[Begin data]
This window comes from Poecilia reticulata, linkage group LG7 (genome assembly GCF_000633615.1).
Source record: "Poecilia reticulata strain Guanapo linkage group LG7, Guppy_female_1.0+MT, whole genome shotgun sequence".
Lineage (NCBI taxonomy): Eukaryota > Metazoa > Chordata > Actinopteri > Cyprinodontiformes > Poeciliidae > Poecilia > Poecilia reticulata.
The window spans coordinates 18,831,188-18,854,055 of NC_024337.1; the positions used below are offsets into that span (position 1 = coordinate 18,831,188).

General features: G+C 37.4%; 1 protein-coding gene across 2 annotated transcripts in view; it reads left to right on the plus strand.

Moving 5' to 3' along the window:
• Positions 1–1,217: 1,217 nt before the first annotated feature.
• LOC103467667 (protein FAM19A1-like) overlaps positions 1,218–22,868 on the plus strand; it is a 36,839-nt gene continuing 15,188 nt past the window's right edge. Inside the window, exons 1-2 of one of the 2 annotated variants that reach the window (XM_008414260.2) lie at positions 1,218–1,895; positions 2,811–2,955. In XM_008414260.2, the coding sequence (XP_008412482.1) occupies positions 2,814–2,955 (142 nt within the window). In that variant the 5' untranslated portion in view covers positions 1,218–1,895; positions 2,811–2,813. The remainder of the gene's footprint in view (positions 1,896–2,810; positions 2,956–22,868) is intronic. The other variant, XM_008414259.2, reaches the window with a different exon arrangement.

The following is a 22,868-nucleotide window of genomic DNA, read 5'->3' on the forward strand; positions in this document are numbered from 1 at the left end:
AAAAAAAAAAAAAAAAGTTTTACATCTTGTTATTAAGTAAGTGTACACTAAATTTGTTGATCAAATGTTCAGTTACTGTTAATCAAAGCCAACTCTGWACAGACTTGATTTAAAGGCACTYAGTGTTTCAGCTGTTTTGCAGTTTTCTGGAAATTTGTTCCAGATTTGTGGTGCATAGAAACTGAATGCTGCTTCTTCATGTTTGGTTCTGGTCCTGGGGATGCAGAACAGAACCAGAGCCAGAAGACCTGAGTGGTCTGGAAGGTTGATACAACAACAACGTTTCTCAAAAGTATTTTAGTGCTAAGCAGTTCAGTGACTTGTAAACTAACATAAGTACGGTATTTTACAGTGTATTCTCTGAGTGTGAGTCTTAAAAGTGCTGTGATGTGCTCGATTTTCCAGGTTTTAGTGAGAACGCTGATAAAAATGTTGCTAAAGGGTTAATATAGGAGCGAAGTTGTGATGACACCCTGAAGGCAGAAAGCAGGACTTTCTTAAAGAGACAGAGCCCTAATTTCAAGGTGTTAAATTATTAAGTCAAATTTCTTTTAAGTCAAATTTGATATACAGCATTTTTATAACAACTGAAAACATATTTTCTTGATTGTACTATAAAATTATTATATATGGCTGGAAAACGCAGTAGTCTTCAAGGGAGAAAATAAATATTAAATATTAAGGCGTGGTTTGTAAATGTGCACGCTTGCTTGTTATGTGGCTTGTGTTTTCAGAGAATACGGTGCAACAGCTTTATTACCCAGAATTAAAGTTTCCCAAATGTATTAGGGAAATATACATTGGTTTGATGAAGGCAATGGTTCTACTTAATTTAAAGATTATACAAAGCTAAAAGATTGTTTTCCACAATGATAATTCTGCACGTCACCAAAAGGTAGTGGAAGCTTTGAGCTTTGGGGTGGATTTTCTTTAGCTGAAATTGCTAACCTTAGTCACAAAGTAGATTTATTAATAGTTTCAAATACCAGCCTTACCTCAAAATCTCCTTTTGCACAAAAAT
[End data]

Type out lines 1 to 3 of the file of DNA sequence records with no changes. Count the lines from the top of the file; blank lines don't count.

This window comes from Poecilia reticulata, linkage group LG7 (genome assembly GCF_000633615.1).
Source record: "Poecilia reticulata strain Guanapo linkage group LG7, Guppy_female_1.0+MT, whole genome shotgun sequence".
Lineage (NCBI taxonomy): Eukaryota > Metazoa > Chordata > Actinopteri > Cyprinodontiformes > Poeciliidae > Poecilia > Poecilia reticulata.